Yuma School District

Yuma, Colo.

Best Project

Submitted by: The Neenan Co.

Owner: Yuma School District-1

Lead Design Firm/General Contractor: The Neenan Co.

Civil Engineer: Ridgetop Engineering

Structural Engineer: Professional Engineering Consultants

Mechanical/Plumbing Engineer: Integrated Mechanical

Electrical Engineer: Adonai Professional Services Inc.

Landscape Architect: Ripley Design

Acoustical Engineering: Wave Engineering

Subcontractors: Air Comfort; Berich Masonry; Bret’s Electric; Cornerstone Construction & Excavating; Corporate Plumbing; Engineered Demo; Evergreen Landscaping; Group14 Engineering, PBC; Lundquist Associates; Masters Flooring; Metal Solutions; Western States Fire Protection

This comprehensive district-wide renovation and expansion touched every campus in the Yuma School District, including its pre-K to 8th grade school, high school, administrative offices and bus barn, modernizing the facilities and enhancing both safety and security. Construction ended on time and within budget in December 2022.

Renovations at the pre-K to 8th grade school remodeled approximately 11,000 sq ft of classrooms and a warming kitchen.

Work on Yuma High School included a new 18,605-sq-ft wing for expanded academic programming, a 12,465-sq-ft auxiliary gym and a state-of-the-art agricultural science workspace. In addition to expanded programming, the redesigns focused on student well-being and safety. This included limiting entry points into the high school and rerouting the layout to accommodate after-hours and community use of the gym without allowing public access to dedicated student spaces.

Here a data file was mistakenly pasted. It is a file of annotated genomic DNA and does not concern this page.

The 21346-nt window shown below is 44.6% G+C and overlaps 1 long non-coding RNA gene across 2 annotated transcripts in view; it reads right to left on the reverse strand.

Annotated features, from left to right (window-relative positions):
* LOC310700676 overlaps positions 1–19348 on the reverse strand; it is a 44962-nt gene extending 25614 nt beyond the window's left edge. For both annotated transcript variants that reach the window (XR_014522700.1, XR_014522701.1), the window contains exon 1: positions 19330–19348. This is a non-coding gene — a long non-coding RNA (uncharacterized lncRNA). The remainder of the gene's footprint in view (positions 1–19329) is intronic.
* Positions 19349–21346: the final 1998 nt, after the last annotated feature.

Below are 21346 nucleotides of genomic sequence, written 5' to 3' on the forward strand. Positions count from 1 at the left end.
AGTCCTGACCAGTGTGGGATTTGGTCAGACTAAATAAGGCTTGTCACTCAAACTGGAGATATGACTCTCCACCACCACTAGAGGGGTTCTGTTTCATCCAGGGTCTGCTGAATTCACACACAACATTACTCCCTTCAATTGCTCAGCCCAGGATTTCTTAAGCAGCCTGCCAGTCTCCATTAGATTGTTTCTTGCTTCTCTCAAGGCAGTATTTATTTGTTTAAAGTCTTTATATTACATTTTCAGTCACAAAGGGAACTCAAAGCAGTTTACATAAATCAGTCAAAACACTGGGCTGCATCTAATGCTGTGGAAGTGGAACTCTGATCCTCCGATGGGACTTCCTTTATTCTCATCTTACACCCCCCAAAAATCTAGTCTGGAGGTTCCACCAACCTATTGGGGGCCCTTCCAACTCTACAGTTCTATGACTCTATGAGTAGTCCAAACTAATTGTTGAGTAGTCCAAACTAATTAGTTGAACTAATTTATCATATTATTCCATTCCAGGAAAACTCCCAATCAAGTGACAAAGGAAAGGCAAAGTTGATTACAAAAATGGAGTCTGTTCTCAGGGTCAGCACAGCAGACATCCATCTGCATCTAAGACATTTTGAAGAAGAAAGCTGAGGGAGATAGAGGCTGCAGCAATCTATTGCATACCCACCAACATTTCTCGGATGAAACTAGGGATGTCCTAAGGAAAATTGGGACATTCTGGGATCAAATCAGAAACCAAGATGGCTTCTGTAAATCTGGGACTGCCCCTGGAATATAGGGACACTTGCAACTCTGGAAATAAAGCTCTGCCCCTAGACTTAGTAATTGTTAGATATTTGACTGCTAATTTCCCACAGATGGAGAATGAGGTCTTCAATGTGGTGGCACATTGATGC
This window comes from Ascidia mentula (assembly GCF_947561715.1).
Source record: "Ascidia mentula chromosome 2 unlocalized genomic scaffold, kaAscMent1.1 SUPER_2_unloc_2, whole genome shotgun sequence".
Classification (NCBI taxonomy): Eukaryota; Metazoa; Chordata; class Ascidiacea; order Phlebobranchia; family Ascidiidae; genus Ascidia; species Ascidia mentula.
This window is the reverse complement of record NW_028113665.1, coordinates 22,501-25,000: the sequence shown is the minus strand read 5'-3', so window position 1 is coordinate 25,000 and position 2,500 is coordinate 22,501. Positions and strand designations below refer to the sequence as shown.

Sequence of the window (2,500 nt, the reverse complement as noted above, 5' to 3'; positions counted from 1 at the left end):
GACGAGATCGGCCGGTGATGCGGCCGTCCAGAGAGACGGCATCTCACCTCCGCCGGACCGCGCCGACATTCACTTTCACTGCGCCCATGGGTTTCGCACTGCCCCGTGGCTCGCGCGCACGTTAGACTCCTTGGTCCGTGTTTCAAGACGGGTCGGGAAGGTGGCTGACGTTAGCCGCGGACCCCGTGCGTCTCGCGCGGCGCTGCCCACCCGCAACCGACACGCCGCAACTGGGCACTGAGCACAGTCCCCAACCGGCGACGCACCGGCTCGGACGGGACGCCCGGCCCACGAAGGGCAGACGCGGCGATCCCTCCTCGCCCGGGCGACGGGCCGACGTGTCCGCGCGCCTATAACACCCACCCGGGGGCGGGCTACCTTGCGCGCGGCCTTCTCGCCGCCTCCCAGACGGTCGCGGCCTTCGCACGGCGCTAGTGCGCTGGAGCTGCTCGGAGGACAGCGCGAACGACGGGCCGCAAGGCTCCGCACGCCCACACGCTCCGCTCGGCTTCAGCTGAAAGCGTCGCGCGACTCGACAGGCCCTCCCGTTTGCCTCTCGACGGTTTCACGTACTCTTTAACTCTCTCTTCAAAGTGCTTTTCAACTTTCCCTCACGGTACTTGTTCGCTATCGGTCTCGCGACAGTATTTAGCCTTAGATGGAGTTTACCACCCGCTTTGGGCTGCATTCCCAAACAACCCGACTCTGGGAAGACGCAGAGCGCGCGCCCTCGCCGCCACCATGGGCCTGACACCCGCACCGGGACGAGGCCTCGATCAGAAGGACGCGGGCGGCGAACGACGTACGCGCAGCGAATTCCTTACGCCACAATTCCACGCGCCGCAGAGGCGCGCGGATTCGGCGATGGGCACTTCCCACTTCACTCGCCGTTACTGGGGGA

Given the presence of asbestos throughout the original school buildings, the project team worked with the school district to encapsulate and abate the hazardous material.

Yuma School District

Photo by LaCasse Photography

The high school redesign also offers students extensive natural lighting for an enhanced learning environment by relocating classrooms from the center of the building to positions along the exterior walls. Special care was necessary in adding windows to the brick walls, from detailed flashing to retouching the brick.

While upgrading the MEP systems, the design team took into account long-term usability, opting to install a system that could be maintained locally rather than employing a new technology that would require specialists to travel in for maintenance.

By weaving upfront collaboration into every aspect of the project, the team was able to order materials far earlier in the process. In one situation, a mismatched order of exterior siding arrived, but the manufacturer shut down shortly after the order was shipped. Despite calls to at least 20 plants around the country in search of extra pallets, the team was unable to locate the necessary materials. Instead, the team changed the design to intentionally integrate the mismatched materials into a cohesive aesthetic.